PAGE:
MATLAB Forcing the best fit line to pass through a certain point (Octave)

Wrichik Basu

Gold Member
2018 Award
I have the following code in Octave:
Matlab:
h = [29.3 25.3 19.7 16.0 10.9];
v = [0.53 0.47 0.37 0.29 0.21];
plot(h,v,'obk')
hold on
p = polyfit(h,v,1);
y = polyval(p,h);
plot(h,y,'-bk')
And I get a good graph: I can extrapolate the best fit line using the following code:
Matlab:
x = -1:0.01:11;
>> y = polyval(p,x);
>> plot(x,y,'--r')
and if I zoom on the graph, I get this: Evidently, the line doesn't pass through (0,0).

But I have to make it pass through the Origin. In that case, it will no longer be the best fit line, but nevertheless it will serve my purpose.

Any idea on how to do this?

Related MATLAB, Maple, Mathematica, LaTeX, Etc News on Phys.org

jedishrfu

Mentor
You could add 0,0 to your collection of points.

You might find something in this discussion on Octave

or this one for MATLAB but you'd need to find equivalent functions (google search maybe):

• Wrichik Basu

marcusl

Gold Member
Find the angle of the line through origin that minimizes mean squared error.

RPinPA

Homework Helper
Evidently, the line doesn't pass through (0,0).

But I have to make it pass through the Origin. In that case, it will no longer be the best fit line, but nevertheless it will serve my purpose.

Any idea on how to do this?
Yes. You're fitting a different model. Instead of $y = mx + b$ you want to fit $y = mx$. I don't know if you can do it with polyfit(), but the math is pretty simple.

Minimize the square error E
$E = \sum_i (y - y_i)^2 = \sum_i (mx_i - y_i)^2 = \sum_i m^2 x_i^2 - 2 \sum_i mx_i y_i + \sum_i y_i^2$

$dE/dm = 0 \\ \Rightarrow 2m \sum_i x_i^2 - 2\sum_i x_i y_i = 0 \\ \Rightarrow m = (\sum_i x_i y_i )/ (\sum_i x_i^2)$

That is the best fit value of $m$ for the model $y = mx$, and you should interpolate / extrapolate using that model.

• Wrichik Basu

FactChecker

Gold Member
2018 Award
In the MATLAB function fitlm, you can specify the desired model that does not have a constant term using a modelspec like 'Y ~ A + B + C – 1' . See https://www.mathworks.com/help/stats/fitlm.html#bt0ck7o-modelspec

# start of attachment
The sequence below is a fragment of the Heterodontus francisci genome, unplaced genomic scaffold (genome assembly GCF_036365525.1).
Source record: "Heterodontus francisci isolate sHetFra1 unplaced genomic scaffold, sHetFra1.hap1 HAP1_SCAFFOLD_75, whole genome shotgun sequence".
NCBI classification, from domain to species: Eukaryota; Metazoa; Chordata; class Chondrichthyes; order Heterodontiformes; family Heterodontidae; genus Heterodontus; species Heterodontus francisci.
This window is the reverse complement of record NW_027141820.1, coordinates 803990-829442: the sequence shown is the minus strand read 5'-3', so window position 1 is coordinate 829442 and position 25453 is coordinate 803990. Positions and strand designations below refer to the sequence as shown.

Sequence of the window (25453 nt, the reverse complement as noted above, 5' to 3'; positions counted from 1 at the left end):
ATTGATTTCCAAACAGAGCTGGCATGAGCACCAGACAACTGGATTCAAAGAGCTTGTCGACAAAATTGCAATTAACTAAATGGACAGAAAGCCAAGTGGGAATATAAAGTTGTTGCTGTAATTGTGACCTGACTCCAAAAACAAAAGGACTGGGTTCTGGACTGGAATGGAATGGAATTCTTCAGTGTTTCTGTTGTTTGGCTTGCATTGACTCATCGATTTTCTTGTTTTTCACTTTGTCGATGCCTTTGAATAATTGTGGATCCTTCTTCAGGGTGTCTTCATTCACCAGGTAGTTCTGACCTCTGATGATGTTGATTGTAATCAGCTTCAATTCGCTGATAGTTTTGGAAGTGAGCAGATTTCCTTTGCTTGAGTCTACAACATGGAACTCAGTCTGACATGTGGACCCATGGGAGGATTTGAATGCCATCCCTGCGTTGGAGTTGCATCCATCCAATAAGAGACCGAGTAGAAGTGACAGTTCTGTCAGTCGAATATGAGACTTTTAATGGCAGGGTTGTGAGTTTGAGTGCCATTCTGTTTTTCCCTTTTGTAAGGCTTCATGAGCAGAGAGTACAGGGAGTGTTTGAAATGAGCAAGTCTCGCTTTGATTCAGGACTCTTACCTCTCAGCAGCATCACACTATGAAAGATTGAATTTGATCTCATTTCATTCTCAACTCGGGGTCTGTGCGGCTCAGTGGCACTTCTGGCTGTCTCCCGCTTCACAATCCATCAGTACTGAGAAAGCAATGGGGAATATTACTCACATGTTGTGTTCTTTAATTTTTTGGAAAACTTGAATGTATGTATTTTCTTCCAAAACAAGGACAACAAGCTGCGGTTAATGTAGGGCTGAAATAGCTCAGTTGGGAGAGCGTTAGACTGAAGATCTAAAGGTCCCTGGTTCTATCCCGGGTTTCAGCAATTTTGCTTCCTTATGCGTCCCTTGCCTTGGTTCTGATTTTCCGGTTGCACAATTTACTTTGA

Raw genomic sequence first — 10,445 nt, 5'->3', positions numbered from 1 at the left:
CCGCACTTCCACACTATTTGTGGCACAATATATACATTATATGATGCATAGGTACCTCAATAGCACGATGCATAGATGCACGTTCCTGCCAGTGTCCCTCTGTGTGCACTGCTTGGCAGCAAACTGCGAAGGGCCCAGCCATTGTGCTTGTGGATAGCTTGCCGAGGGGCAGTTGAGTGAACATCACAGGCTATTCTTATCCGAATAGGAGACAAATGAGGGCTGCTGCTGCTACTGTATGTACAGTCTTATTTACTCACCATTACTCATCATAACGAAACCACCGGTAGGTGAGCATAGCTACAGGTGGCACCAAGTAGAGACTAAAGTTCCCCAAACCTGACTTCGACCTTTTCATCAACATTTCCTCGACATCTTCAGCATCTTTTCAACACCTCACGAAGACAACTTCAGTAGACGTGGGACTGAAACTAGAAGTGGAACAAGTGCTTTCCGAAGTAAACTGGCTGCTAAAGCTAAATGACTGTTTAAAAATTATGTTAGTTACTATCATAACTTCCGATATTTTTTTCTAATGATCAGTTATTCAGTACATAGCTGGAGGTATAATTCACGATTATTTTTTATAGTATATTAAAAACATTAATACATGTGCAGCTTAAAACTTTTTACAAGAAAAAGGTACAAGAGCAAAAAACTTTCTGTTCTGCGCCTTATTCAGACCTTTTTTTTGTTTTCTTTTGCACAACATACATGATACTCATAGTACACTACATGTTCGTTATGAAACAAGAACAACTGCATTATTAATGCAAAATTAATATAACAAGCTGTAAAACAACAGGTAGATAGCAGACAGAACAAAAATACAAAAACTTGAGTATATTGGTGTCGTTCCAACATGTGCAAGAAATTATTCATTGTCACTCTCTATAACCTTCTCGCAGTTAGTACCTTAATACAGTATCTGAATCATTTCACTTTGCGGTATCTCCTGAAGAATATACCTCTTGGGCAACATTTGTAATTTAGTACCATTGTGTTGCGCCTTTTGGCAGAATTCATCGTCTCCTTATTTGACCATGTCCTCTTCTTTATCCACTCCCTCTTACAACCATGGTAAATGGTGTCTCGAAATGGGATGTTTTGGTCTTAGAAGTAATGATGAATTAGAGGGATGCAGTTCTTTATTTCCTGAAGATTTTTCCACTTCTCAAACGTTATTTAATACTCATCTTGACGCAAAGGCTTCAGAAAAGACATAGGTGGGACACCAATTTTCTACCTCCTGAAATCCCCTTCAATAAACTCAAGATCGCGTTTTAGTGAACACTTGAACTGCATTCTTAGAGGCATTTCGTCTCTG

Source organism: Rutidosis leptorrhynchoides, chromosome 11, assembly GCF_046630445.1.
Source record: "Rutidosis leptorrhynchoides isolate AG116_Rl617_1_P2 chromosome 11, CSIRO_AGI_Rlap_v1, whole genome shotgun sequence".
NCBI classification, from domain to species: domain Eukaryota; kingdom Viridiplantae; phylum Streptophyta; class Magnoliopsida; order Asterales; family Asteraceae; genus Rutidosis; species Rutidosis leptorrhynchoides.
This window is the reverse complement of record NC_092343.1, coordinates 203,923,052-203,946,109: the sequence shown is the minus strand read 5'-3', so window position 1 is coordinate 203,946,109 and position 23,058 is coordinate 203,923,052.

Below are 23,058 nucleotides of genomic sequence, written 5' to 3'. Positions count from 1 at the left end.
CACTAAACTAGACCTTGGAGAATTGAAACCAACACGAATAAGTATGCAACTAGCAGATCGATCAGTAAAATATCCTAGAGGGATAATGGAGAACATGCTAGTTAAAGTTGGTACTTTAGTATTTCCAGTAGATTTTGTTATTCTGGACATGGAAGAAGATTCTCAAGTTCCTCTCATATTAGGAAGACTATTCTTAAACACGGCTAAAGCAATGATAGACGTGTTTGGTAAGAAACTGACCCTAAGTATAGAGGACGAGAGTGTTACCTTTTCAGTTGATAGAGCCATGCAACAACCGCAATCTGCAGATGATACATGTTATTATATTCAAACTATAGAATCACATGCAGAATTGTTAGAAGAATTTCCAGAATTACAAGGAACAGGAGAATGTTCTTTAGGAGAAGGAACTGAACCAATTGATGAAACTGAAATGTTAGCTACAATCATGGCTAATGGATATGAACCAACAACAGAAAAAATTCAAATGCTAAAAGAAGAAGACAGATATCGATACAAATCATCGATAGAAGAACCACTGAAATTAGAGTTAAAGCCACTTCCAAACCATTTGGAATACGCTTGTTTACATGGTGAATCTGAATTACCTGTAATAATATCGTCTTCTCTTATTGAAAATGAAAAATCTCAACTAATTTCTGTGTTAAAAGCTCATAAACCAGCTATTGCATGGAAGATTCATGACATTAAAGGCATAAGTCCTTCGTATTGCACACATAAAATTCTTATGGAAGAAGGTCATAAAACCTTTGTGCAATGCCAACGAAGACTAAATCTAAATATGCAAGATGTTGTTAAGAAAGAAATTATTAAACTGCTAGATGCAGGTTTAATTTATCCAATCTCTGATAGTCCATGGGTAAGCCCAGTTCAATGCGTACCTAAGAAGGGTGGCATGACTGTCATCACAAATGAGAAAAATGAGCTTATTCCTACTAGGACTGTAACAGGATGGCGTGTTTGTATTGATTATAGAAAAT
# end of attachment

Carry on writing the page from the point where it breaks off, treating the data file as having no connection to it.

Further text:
I believe that their other linear regression tools have similar capabilities. I don't know about Octave.

Last edited:

Wrichik Basu

Gold Member
2018 Award
I don't know about Octave.
Octave says that fitlm has not yet been implemented.

Wrichik Basu

Gold Member
2018 Award
@RPinPA Thanks, that works fine. I plotted the function using fplot, and I am getting the desired results.
You could add 0,0 to your collection of points.
Good idea.

FactChecker

Gold Member
2018 Award
You could add 0,0 to your collection of points.
That would draw the line toward (0,0). You may need to add it many times to get it as close as you want and then all the statistical calculations would be messed up.

• Wrichik Basu and jedishrfu

jedishrfu

Mentor
That would draw the line toward (0,0). You may need to add it many times to get it as close as you want and then all the statistical calculations would be messed up.
Sometimes cheap solutions work but not as well as one would like that’s why they’re cheap.

Octave apparently doesn’t have the fitlm() function but does have some linear regression methods.

Wrichik Basu

Gold Member
2018 Award
Sometimes cheap solutions work but not as well as one would like that’s why they’re cheap.
Absolutely, I don't expect any better. How much can one provide for free? There are some major differences between Matlab and Octave. For example, for symbolic math, Octave depends on SymPy, while Matlab was created much before Python.

• jedishrfu

jedishrfu

Mentor
I sometimes use freemat when I need to compute a quick plot. It has much of the core Matlab functionality and is easy to install.

More recently, Julia from MIT has come online to challenge Matlab in performance. Much of its syntax is similar to Matlab with notable differences in how arrays are referenced ie parens in Matlab vs square brackets in Julia. Many folks are extending the Julia ecosystem with new packages on github everyday. It’s main weakness is its IDE which is cobbled together using Juno or using Jupyter notebooks. The notebooks are preferred over the IDE but Matlab users have a great IDE that’s hard to give up.

• Wrichik Basu

Homework Helper
In general forcing a regression line to go through the origin is not a good idea -- it renders the traditional correlation and r^2 values meaningless, for example. You should only do it if you have a valid reason (theoretical or other) do do so.

• jedishrfu

Wrichik Basu

Gold Member
2018 Award
In general forcing a regression line to go through the origin is not a good idea -- it renders the traditional correlation and r^2 values meaningless, for example. You should only do it if you have a valid reason (theoretical or other) do do so.
I know that. I do it only when I am forced to plot a graph of $y=mx$ rather than $y=mx+c$ because of the nature of the underlying equation.

• jedishrfu

"Forcing the best fit line to pass through a certain point (Octave)"

Physics Forums Values

We Value Quality
• Topics based on mainstream science
• Proper English grammar and spelling
We Value Civility
• Positive and compassionate attitudes
• Patience while debating
We Value Productivity
• Disciplined to remain on-topic
• Recognition of own weaknesses
• Solo and co-op problem solving